Interestingly Christmas Eve is celebrated more than Christmas and it’s considered a romantic holiday equivalent with Europe or the US’s standard of Valentines Day
In Japan, only 0.5% of the population is Christian. Most of the population is Shinto/Buddhist (incorporating relics of both religions into one-for example having Shinto weddings and Buddhist funerals) and Christmas is rarely celebrated as a religious holiday. It’s not even considered a big holiday and its Christmas Eve that’s celebrated more so than Christmas.
Kentucky Fried Chicken of all things is considered the food of choice for Christmas. Because of marketing strategies by KFC they have been lead to believe Americans eat chicken instead of turkey and/or ham on Christmas. This has led to the special ‘Christmas Chicken’ special of KFC in Japan and often people must place orders in advance of Christmas.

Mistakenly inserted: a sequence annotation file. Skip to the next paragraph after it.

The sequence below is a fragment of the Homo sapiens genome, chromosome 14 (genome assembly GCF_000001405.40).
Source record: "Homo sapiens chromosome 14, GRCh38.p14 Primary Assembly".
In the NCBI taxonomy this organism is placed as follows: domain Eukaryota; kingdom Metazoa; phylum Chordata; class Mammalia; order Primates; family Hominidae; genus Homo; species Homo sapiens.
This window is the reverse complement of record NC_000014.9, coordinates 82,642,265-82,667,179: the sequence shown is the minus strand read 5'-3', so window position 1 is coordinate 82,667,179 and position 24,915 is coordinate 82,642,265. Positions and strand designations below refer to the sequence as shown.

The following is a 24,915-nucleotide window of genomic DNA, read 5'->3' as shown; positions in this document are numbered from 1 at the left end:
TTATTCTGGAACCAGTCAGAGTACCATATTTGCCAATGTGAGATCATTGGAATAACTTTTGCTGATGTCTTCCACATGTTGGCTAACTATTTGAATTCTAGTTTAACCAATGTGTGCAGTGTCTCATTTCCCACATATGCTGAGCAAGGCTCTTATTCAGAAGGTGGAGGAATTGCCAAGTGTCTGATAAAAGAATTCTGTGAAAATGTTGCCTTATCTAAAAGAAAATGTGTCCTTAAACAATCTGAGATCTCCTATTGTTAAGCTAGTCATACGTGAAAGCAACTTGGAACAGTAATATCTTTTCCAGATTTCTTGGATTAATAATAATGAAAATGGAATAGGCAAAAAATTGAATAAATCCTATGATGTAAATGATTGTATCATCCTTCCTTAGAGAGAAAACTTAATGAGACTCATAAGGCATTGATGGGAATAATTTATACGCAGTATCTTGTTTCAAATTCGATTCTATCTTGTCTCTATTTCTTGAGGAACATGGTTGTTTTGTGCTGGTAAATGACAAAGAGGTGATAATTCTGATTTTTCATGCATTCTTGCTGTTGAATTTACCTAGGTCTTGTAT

Families in Japan will celebrate Christmas also with a Christmas cake. The father of the house will purchase it on his way home from work and the family will eat it once he brings it home. Once Christmas day hits, Christmas cake prices are cut drastically which has led to an interesting saying. Christmas cakes are to all be gone by the 26th and as a result, women over 25 who aren’t married are considered ‘cut in half in price’. Despite this, many Japanese women don’t get married until their later 20’s still.
Which leads to the true meaning of Christmas in Japan, it’s a romantic holidays, or rather Christmas Eve is. It’s considered the romance holiday that Valentines Day in America is considered and girls without dates are pitied. Fancy hotels and restaurants are often booked full as boys and girls spend the day with that special someone.
Presents are still given out and often the gifts are obligatory gifts (gifts to co-workers or a boss) or exchanged between close friends. Gifts are often expensive since they are generally cute things like stuffed animals, or chocolate or jewelry. Christmas cards are also exchanged, but again only with close friends and not with family.